Joann Hizon, on the power of genuine human connection

Corporate Values as the Anchor for Organizational Resilience

“So, what is resilience now? Resilience in today’s world is not letting technology control or rule you. It is not letting technology drive your decisions but letting your values do that!”

Joann Hizon, on what drives real resilience

This is exactly what the SM group demonstrated as it responded to the Covid19 crisis – donating over Php270M worth of medical supplies and equipment, Kalinga packs for families in need and assuring its thousands of employees of their full salaries. Executives followed suit by donating resources to help support staff of 3rd party suppliers as they faced the Covid19 crisis.

“A resilient workforce is one that can re-tool and adapt itself to the new normal and this is where we used technology as a tool. To be resilient, a workforce will have to get used to self-reliance and self-development in order to prepare for and thrive in an ever-changing world and build up strength for when the next crisis will hit us.”

Joann Hizon, on future-proofing the workforce

Never Waste a Crisis by Harnessing Opportunities through Innovation

Joann is one that does not back down from any challenge but sees it as an opportunity to rise or even optimize it as an accelerator for the principles and programs she advocates for. Is there a silver-lining in all this? With full conviction, she responds, PLENTY!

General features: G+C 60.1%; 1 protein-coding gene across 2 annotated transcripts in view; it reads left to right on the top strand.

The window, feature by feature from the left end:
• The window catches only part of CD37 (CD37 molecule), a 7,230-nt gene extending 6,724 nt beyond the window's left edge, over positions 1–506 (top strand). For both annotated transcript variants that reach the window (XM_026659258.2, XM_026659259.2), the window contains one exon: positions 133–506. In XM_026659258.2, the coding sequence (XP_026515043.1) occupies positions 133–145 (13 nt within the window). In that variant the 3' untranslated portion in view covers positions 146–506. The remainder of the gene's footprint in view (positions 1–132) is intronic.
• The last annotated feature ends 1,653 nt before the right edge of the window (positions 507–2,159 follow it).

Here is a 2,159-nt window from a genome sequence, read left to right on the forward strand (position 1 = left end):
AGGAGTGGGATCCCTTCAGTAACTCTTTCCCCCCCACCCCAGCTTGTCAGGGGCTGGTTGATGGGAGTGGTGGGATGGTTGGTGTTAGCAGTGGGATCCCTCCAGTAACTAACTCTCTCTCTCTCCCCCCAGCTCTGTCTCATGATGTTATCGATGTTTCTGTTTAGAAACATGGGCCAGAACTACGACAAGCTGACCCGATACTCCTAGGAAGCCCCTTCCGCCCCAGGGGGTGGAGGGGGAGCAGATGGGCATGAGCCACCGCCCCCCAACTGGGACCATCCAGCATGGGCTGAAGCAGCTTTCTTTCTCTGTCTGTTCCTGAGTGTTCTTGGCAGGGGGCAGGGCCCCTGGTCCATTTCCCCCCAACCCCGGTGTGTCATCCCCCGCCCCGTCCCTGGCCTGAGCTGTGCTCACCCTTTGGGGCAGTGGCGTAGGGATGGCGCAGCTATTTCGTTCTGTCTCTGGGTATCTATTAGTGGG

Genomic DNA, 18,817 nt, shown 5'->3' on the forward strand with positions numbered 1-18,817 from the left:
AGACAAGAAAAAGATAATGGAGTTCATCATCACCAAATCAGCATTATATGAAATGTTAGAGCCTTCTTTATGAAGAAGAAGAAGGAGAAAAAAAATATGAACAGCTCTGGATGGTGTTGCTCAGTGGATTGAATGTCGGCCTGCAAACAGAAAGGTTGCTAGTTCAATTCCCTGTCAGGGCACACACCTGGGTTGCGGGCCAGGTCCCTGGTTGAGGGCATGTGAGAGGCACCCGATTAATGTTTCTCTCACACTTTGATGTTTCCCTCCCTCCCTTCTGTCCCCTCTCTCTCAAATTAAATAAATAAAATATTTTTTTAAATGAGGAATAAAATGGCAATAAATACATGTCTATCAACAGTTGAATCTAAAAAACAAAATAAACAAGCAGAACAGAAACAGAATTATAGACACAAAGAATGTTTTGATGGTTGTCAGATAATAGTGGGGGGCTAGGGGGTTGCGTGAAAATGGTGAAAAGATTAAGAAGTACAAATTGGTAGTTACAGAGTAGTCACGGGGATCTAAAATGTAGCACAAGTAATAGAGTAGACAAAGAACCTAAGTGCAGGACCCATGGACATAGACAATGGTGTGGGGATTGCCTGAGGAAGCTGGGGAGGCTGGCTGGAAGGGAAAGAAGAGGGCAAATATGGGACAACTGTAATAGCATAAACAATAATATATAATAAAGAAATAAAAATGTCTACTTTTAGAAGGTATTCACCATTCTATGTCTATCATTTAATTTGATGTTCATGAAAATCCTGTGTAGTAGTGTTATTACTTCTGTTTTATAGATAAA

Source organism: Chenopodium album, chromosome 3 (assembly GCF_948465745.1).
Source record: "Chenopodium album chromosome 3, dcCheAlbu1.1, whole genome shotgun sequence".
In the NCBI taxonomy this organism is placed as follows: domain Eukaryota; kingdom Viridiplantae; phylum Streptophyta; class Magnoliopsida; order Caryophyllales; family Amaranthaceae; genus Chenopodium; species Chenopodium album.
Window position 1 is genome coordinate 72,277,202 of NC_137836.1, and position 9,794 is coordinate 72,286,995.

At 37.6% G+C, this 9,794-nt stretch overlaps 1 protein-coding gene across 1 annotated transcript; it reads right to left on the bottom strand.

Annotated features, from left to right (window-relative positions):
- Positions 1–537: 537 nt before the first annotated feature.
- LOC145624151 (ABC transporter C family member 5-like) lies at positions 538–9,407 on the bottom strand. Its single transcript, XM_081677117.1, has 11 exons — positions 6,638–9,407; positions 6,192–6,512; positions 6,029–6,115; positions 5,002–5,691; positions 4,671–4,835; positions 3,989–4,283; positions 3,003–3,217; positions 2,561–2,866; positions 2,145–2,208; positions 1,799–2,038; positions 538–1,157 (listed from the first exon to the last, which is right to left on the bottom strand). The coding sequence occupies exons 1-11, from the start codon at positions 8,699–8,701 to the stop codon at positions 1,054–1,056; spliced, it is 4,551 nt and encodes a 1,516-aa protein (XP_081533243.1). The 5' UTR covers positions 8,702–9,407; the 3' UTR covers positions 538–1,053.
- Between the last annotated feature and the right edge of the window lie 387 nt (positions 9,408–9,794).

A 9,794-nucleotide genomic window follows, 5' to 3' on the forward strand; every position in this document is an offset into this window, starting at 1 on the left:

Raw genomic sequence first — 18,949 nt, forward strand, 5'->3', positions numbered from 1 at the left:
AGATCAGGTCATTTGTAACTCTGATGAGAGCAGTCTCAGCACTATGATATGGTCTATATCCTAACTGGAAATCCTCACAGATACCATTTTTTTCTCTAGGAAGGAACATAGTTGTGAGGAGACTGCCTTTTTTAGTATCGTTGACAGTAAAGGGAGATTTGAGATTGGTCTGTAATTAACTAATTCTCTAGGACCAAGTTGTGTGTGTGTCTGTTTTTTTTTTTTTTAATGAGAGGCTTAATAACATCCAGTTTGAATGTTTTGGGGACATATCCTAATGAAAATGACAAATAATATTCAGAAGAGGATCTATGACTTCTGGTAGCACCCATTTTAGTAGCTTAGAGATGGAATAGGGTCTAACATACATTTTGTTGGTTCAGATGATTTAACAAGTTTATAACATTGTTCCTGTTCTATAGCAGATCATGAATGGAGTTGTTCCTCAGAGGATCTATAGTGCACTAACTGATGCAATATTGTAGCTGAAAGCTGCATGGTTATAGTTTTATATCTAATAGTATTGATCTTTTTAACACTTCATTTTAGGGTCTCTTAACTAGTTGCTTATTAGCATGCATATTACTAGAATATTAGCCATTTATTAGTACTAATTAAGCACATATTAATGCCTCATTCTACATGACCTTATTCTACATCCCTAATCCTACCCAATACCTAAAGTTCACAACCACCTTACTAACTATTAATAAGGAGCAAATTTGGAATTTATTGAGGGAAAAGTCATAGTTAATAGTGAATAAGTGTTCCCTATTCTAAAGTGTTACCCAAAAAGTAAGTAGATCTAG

For one, work-from-home arrangements will become the norm. That’s good news for people who can work but otherwise have been marginalized – PWDs, seniors who can still work but are forced to retire, single parents, part-timers – they will all benefit from the WFH set-up.

Joann Hizon, on how work-from-home promotes inclusiveness

Another is that this crisis has forced us out of our bureaucratic ways and/or our inflexibility to explore other avenues. Take the rush to find a cure for the coronavirus. I used to work for a pharmaceutical company and I know that it takes 10 years of clinical trials before a drug can be brought to market. Now they’re talking about coming out with a vaccine in 18 months!